Re: [tied] Limits of historical linguistics and the IE problem

From: Piotr Gasiorowski
Message: 17680
Date: 2003-01-16

----- Original Message -----
From: <kalyan97@...>
To: <>
Sent: Thursday, January 16, 2003 7:35 AM
Subject: [tied] Limits of historical linguistics and the IE problem

> No other IE branch preserves so much of the PIE inheritance as the Vedic tradition; and a cursory glance in Baldi 1983 or any other similar study will demonstrate that the Vedic language itself suffered fewer losses (Kazanas 2000: 87-90). Retaining the dual to this day, conservative Lithuanian has, even so, lost the neuter gender and the ablative case, reshaped its verbal system and regularized the comparison forms of adjectives.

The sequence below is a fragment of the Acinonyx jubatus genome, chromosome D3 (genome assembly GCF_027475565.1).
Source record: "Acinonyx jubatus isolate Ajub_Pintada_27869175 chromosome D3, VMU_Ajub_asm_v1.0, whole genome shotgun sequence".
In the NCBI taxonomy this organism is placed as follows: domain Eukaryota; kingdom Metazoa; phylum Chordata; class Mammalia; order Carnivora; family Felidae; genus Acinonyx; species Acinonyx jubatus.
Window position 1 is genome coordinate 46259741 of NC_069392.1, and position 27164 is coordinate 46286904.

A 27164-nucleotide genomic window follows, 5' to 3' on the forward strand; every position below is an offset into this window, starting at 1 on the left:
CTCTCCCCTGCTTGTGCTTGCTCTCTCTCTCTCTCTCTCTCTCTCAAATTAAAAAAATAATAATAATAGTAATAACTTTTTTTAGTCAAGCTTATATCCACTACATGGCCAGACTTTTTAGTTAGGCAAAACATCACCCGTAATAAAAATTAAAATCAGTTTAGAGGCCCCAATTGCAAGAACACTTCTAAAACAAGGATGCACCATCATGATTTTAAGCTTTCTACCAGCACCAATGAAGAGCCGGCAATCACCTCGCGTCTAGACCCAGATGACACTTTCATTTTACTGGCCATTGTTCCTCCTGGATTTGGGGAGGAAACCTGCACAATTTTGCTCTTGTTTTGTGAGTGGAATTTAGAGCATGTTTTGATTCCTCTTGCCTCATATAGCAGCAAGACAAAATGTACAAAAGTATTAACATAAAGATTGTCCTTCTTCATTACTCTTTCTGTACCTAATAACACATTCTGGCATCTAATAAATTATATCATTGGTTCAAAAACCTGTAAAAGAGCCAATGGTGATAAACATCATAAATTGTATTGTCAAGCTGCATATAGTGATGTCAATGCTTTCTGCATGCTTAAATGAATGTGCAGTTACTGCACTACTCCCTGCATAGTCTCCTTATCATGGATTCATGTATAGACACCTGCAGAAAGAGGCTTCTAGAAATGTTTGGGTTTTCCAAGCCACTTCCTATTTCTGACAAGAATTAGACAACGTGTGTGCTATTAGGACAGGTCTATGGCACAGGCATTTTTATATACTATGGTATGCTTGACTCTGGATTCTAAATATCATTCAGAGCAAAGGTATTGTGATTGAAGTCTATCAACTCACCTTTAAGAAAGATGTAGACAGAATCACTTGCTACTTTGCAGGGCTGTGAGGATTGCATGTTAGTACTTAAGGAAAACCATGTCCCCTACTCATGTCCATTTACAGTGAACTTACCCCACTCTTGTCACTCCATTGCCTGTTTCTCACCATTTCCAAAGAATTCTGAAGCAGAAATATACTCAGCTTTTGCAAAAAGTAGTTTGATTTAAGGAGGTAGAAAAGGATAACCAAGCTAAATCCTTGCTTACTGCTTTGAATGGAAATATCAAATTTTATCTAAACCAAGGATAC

> From Kazanas, 2002, JIES, Vol. 30, Nos. 3 and 4, Fall/Winter 2002

Just pointing out an obvious logical error (there are more such fallacies in Kazanas's article): Kazanas compares MODERN Lithuanian with Vedic, the latter reflecting a language spoken more than 3000 yers ago. The ancestor of Lithuanian contemporaneous with Vedic was certainly FAR more archaic than Lithuanian is now -- and possibly more conservative than Vedic itself. To be fair, Kazanas should use Hindi or some other modern Indic language for comparison with Lithuanian. It's enough to compare Ancient Greek with Modern Greek or Latin with French to see how dramatically a language may change even over a shorter period.